I get a kick out of getting a question from someone, then a little while later seeing something similar or something that relates on one of my newsfeeds. One of my colleagues asked me a few weeks ago why insects and spiders always die on their back. I had no idea. So I did what I always do. I googled it.
Turns out it has to do with water pressure. When an insect dies, the pressure of it’s haemolymph (their version of blood) drops and since that is some of what controls their leg muscles, those legs contract in. That makes them a bit top-heavy, so they wind up on their back. Go figure! Smithsonian answers the questions here. It also has to do with coordination of their nervous system, which obviously doesn’t work when they are dead. Live Science describes it in more detail.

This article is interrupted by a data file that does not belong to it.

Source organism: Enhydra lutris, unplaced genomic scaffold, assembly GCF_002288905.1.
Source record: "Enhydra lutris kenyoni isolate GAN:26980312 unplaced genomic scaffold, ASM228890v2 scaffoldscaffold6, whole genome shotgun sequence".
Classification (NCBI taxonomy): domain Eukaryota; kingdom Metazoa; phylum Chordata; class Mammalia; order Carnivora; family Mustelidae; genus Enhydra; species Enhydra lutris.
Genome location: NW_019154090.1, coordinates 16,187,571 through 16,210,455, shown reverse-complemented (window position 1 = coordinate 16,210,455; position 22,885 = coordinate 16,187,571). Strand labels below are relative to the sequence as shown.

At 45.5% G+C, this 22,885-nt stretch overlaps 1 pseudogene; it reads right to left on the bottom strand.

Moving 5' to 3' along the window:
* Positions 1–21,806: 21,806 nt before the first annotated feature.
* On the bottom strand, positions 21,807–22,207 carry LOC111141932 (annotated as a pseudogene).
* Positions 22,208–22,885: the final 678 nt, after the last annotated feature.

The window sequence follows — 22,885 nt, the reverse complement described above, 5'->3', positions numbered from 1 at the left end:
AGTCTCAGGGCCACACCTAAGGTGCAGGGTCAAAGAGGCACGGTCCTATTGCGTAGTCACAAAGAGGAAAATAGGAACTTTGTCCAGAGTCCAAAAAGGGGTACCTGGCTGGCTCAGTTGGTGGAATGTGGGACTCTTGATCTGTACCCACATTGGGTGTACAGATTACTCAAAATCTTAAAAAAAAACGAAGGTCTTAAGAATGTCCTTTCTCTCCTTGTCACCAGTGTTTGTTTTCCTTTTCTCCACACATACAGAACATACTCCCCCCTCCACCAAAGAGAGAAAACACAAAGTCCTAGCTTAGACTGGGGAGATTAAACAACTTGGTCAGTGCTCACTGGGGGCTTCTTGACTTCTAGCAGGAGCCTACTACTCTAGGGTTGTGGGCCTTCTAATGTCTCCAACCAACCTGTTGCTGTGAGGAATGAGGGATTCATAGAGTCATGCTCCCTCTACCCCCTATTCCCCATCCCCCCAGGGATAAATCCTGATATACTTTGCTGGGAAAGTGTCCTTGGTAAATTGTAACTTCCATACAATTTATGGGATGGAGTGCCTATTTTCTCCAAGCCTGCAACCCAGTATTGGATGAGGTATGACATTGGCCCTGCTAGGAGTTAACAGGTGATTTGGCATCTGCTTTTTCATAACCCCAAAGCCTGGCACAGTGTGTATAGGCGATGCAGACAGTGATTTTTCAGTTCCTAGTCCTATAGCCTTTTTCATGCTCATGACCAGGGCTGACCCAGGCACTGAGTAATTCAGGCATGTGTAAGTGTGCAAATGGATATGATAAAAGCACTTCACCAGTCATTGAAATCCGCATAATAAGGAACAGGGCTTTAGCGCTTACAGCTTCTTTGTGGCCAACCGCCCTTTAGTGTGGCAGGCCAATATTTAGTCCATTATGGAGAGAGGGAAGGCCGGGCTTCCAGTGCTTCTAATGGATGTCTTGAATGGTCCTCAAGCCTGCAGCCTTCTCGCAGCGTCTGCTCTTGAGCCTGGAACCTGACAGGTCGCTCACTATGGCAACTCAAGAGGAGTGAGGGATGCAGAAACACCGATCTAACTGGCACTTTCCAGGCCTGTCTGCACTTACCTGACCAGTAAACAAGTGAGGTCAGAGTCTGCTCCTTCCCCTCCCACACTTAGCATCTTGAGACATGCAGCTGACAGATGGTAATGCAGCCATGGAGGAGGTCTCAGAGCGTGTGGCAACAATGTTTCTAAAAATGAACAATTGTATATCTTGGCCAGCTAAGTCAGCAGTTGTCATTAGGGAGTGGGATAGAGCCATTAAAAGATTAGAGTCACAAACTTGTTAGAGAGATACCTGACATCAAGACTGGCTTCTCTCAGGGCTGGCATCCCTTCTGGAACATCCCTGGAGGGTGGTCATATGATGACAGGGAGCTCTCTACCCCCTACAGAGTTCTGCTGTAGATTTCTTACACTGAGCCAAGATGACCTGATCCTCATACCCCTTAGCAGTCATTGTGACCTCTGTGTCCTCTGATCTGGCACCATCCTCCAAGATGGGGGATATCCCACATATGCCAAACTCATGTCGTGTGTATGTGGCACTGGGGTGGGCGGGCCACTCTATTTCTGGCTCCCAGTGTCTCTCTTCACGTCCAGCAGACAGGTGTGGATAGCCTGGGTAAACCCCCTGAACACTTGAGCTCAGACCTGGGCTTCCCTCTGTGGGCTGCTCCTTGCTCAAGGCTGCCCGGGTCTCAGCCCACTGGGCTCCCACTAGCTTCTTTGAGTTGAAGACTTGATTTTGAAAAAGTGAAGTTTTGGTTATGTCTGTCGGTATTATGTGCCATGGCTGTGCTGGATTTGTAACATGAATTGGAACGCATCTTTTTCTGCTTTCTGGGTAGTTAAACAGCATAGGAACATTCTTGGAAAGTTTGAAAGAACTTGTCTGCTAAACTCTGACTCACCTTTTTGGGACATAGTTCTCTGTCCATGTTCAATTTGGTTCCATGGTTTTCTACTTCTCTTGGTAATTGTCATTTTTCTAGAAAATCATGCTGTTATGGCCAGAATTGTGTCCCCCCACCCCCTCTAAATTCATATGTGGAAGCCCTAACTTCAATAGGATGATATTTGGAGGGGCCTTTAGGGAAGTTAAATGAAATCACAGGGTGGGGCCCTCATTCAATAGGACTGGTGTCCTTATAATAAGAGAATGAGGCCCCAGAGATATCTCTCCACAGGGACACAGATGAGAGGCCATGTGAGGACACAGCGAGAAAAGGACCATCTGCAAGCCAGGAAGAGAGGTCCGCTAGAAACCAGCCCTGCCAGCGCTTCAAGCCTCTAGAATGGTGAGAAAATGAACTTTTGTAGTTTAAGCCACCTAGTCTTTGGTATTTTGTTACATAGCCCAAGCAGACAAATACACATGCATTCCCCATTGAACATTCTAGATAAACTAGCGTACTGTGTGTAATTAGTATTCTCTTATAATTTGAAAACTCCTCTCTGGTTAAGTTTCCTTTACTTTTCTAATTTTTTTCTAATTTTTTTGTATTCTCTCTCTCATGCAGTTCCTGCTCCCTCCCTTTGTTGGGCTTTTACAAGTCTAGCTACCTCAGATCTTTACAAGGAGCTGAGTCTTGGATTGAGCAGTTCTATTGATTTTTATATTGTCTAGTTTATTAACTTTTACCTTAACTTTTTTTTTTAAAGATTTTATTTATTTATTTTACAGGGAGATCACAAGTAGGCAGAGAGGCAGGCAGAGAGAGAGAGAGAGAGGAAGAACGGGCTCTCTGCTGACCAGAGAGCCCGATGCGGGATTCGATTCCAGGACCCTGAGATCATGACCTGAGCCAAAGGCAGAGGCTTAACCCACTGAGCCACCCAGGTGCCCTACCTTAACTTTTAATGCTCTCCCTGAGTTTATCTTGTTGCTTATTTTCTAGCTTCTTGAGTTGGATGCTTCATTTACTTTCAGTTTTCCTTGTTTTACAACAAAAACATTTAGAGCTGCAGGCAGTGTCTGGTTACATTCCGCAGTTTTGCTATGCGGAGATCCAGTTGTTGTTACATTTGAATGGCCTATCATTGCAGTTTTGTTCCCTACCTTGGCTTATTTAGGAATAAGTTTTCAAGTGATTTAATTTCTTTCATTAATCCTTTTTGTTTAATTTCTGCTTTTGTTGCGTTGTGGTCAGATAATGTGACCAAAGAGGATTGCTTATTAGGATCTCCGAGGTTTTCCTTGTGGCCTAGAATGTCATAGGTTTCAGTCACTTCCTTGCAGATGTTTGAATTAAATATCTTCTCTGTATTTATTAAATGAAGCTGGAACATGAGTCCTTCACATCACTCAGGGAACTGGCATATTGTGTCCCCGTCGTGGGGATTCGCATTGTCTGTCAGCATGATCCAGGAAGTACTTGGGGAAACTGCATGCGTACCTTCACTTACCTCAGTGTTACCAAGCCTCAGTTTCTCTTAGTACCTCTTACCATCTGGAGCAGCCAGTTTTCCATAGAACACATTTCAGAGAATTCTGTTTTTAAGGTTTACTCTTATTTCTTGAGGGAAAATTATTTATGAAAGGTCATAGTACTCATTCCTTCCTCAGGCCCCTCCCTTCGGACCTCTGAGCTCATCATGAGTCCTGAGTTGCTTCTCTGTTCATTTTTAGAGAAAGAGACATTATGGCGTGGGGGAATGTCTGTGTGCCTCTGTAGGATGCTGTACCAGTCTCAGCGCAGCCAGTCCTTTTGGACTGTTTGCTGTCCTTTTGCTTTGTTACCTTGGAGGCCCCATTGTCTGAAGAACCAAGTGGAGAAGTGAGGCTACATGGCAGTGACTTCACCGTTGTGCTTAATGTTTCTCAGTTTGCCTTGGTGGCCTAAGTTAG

Then the other day, I see that IFLS has a similar post and this very cool graphic:
Go check it out, and share so your friends can learn something new too!
Don’t forget to check out the new Confessions of an Entomologist facebook page too.